When the 9/11 military commission convenes again in August, the issues before the tribunal will be many. Defense counsel for various defendants are expected to challenge the defective referral of the charges, the system of presumptive classification at Guantánamo, where everything a “high-value” detainee says is considered classified (even if the detainee says “I like pizza”), the effects this policy has on the defense’s ability to build a defense and investigate mitigating evidence, and the treatment of some defendants and their conditions of confinement.
An underlying issue that will permeate the 9/11 trial from beginning to end is the issue of the defendants’ treatment at the hands of the U.S. government after their capture and before their arrival at Guantánamo Bay. Use of so-called “enhanced interrogation techniques” will cause observers to question the overall fairness of the military commissions and any convictions that may be handed down. Defense attorneys argue that even though the government is prohibited from using evidence tainted by mistreatment, once any evidence is tainted by mistreatment or coercion all of the evidence is tainted. While the prosecution is prohibited from using direct evidence obtained by torture or cruel, inhuman, or degrading treatment, the prosecution is not prohibited from using derivative evidence obtained by such treatment. NACDL finds this to be a serious flaw in the military commissions system — one that makes the system inherently unfair. It is always within the prosecutor’s discretion to use certain pieces of evidence, but, to date, there has been no indication from General Martins that the government will abstain from using such derivative evidence.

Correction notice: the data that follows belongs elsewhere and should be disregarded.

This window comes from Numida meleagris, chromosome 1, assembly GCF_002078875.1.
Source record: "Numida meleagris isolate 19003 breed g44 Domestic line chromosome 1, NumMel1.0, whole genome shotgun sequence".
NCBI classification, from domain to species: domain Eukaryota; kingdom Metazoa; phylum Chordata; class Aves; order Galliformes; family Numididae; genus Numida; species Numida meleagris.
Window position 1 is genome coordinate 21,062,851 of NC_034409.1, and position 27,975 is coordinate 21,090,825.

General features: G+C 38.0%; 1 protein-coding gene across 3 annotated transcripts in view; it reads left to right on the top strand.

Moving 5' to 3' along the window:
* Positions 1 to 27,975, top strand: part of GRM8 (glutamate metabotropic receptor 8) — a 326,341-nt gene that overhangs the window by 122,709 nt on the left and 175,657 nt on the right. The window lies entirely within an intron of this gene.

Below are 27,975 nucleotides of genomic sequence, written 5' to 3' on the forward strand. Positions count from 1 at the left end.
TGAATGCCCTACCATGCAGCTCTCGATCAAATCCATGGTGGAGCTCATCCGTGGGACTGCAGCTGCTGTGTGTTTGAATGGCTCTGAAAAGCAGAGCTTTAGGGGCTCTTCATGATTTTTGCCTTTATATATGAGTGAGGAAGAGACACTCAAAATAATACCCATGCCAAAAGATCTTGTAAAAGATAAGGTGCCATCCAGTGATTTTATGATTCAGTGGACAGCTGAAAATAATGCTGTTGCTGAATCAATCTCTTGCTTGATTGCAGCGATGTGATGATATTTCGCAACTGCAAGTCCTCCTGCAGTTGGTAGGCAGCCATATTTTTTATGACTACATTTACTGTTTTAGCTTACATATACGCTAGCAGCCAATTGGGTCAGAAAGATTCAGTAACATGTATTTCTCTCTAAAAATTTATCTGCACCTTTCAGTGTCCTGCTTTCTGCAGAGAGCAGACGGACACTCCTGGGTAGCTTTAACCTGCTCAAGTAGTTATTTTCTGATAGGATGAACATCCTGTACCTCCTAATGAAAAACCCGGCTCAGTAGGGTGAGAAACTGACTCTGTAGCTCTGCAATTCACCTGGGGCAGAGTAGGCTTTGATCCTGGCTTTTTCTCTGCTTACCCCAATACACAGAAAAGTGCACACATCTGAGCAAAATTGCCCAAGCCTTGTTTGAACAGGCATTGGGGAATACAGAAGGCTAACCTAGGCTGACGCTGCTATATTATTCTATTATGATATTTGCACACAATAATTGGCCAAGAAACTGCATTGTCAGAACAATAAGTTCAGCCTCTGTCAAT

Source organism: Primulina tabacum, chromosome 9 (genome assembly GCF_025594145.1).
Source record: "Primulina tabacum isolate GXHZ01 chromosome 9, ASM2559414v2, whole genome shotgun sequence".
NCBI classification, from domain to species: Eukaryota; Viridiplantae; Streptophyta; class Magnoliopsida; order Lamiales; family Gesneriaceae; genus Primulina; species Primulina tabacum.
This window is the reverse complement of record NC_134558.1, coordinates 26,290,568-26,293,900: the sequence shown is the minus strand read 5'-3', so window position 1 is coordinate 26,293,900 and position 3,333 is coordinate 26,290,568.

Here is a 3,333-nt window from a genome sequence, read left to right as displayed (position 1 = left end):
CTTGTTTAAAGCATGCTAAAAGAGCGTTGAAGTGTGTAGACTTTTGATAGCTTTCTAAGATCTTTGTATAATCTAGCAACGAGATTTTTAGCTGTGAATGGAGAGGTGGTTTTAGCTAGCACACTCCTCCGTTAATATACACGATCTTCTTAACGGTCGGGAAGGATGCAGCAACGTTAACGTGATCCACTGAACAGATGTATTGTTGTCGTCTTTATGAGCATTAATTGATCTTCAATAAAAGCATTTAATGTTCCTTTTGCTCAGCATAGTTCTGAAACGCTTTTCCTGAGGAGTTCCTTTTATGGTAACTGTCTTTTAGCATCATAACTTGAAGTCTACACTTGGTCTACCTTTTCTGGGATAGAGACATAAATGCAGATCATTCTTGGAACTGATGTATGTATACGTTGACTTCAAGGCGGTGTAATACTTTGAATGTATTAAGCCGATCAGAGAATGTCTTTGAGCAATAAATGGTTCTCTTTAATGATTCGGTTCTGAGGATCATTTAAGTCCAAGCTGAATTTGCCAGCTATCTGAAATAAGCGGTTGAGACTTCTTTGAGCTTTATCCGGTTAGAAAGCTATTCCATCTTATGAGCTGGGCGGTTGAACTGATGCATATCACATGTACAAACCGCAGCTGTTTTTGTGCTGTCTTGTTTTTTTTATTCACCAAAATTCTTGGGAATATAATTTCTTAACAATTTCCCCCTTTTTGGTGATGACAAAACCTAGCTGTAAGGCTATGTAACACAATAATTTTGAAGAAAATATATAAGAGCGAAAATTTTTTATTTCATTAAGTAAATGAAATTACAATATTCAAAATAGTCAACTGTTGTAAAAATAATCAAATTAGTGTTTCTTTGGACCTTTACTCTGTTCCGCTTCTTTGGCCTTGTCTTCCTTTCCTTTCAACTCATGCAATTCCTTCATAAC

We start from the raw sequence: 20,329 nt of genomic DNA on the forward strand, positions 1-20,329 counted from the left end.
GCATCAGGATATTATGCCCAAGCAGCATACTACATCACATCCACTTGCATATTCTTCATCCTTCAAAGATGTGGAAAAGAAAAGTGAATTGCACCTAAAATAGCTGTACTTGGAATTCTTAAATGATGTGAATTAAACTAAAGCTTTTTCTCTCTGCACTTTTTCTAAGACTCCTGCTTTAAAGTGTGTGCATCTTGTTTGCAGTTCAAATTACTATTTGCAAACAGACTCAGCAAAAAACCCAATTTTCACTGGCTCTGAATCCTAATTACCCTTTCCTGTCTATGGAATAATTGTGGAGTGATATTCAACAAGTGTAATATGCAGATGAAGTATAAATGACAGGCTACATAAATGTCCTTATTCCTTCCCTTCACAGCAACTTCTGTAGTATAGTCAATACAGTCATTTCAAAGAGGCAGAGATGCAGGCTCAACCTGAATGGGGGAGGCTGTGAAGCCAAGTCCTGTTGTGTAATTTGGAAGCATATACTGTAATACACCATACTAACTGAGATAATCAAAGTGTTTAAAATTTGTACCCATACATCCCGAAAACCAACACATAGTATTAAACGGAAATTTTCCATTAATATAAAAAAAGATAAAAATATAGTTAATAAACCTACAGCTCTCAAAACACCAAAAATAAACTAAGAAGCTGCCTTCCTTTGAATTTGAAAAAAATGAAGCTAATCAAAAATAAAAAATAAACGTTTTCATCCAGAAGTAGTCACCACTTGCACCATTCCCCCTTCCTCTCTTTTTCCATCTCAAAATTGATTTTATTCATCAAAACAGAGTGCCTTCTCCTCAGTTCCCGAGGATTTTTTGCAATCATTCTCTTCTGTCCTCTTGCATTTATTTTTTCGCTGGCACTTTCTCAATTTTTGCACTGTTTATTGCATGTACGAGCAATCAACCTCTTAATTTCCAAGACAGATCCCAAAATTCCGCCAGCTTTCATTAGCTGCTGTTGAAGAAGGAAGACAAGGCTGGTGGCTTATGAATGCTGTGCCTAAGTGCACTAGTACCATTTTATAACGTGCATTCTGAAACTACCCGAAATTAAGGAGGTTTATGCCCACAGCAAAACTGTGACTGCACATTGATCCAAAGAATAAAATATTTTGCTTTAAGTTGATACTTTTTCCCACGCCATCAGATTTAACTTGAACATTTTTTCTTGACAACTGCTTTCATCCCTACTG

Even in the military commissions there is a presumption of innocence until proven guilty; however, by denying the 9/11 defendants fundamental constitutional rights, this presumption is swayed in favor of guilty from the start. But, there may be an opportunity to undo this presumption in light of a new motion filed by defense counsel in the 9/11 case seeking for general application of the Constitution in the 9/11 military commission — if the government does not oppose its application and if the judge rules in favor of the Constitution. It is not too late for the government to adhere to the principles believed in by 9/11 victim family member Eddie Bracken: This is America, and according to our Constitution these men deserve a fair and just trial. “It’s about our justice system and how we uphold it.”
- Read the ethics opinion at www.nacdl.org/gtmoethicsopinion.